Several previous articles in this column have addressed various aspects of the impending GST, including on the Constitution (115th) Amendment Bill 2011, which is a significant recent development relating to the GST.
However, while we have been debating the issues and challenges with respect to the dual GST, ranging from rates, coverage and exemptions to input tax offsets, thresholds, zero rating and the like, it is important, and indeed interesting, to note that the European Union (EU), which is home to the VAT in a manner of speaking, has itself felt the need to commence a thorough review of the VAT/GST system that is currently prevalent in its member countries.
It has accordingly published a Green Paper on the future of VAT in the EU, for a progression towards a simpler, more robust and efficient VAT system. Surely, India should take note of these developments as there are several similarities in the issues that have been identified in the EU as needing resolution and the issues that we are currently grappling in relation to the dual GST.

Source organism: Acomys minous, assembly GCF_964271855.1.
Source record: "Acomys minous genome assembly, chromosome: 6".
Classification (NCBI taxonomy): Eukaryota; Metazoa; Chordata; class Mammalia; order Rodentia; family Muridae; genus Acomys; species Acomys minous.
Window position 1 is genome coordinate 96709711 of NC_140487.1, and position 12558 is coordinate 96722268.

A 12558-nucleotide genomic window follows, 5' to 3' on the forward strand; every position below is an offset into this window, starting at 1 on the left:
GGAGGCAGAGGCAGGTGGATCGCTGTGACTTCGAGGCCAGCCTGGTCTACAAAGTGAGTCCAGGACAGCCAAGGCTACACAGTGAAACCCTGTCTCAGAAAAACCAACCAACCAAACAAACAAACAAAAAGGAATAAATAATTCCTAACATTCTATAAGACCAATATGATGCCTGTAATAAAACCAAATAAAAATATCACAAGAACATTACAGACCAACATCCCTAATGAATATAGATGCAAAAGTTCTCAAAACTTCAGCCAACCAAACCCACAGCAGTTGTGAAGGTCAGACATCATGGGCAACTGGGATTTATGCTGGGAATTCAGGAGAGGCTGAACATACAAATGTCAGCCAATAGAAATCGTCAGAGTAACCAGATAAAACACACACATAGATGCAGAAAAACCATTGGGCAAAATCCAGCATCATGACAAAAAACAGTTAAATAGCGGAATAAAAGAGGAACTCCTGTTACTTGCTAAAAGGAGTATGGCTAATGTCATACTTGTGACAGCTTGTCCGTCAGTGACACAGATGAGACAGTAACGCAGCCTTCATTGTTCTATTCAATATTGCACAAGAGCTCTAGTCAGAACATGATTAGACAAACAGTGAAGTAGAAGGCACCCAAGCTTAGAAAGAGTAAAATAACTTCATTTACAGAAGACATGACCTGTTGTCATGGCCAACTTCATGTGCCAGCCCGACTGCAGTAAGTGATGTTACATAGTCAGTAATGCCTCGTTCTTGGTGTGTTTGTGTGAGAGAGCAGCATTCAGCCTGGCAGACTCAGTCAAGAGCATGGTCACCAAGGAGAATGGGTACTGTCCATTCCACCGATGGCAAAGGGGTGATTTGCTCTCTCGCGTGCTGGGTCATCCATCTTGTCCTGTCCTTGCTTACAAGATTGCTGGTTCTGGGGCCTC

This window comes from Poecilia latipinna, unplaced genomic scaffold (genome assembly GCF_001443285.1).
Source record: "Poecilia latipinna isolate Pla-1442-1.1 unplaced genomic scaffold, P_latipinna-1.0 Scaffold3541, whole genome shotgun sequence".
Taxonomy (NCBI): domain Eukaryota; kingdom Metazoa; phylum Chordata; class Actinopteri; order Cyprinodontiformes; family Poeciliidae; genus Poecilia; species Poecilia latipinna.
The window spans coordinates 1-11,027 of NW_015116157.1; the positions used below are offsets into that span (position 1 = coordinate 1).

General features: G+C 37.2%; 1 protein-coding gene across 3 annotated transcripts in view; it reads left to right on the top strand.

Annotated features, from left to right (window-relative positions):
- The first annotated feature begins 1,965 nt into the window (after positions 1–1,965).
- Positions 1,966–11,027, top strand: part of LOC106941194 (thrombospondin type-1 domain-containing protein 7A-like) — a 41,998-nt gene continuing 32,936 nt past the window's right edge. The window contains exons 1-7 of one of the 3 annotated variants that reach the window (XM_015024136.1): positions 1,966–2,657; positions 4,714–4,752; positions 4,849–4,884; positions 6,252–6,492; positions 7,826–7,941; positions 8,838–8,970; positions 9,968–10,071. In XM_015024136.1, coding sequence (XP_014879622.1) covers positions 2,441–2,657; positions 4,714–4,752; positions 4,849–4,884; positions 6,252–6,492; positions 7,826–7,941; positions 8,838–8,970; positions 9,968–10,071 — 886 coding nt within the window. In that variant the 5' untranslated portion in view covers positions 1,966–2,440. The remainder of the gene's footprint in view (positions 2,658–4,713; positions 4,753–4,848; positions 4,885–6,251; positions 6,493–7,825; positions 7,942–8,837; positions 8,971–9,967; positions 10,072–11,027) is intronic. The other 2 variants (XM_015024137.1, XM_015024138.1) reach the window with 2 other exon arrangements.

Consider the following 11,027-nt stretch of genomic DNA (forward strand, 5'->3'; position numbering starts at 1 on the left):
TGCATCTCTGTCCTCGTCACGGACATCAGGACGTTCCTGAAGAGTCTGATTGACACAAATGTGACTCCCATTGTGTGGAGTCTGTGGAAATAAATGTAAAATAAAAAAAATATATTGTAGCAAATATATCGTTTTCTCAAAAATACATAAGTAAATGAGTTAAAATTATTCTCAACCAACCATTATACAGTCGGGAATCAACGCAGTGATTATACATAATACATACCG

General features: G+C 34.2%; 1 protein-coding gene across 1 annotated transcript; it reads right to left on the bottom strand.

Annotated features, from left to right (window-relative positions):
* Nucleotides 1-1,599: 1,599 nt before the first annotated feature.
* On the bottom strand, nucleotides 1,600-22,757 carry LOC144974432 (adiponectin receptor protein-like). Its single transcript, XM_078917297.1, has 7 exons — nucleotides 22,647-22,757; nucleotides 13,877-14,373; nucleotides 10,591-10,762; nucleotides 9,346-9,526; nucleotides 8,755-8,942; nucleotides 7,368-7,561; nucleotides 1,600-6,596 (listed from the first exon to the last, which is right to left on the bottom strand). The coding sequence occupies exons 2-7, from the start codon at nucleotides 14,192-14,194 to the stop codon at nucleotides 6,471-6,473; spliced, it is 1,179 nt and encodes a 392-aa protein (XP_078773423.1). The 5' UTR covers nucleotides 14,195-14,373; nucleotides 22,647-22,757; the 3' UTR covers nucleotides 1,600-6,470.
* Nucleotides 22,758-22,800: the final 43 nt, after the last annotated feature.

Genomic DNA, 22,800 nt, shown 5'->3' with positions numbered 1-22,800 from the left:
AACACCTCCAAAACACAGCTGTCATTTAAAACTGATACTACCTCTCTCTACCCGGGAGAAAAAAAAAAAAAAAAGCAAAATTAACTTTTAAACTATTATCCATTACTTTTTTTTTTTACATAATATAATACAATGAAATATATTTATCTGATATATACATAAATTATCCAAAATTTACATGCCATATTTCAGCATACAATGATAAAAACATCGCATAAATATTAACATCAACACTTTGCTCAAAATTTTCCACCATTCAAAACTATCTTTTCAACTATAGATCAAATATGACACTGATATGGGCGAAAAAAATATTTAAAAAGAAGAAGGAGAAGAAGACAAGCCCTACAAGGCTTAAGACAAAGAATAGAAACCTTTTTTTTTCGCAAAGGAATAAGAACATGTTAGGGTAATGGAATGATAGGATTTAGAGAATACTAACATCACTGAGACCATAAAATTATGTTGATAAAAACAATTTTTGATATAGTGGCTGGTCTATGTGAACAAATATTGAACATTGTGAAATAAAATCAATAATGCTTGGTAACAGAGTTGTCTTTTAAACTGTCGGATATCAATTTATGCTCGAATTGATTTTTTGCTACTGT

The idea is to evidently have a GST in India as well which would foster a simpler, more robust and efficient indirect tax system, as is desired by the EU. This article, the first of a series, discusses the background to and the approach of the Green Paper.
Subsequent articles will focus on the details as contained in the Green Paper as also the European Commission Staff Working Document, which is the accompanying document to the Green Paper, as well as compare and contrast these with the issues that are relevant for the GST.
By way of background, VAT was first introduced in Europe by France in 1954 and thereafter adopted by the member States of the European Economic Committee in 1967. VAT has become a major source of revenue in all these years and by 2008, VAT receipts accounted for 21.4 per cent of the national tax revenues of EU member States.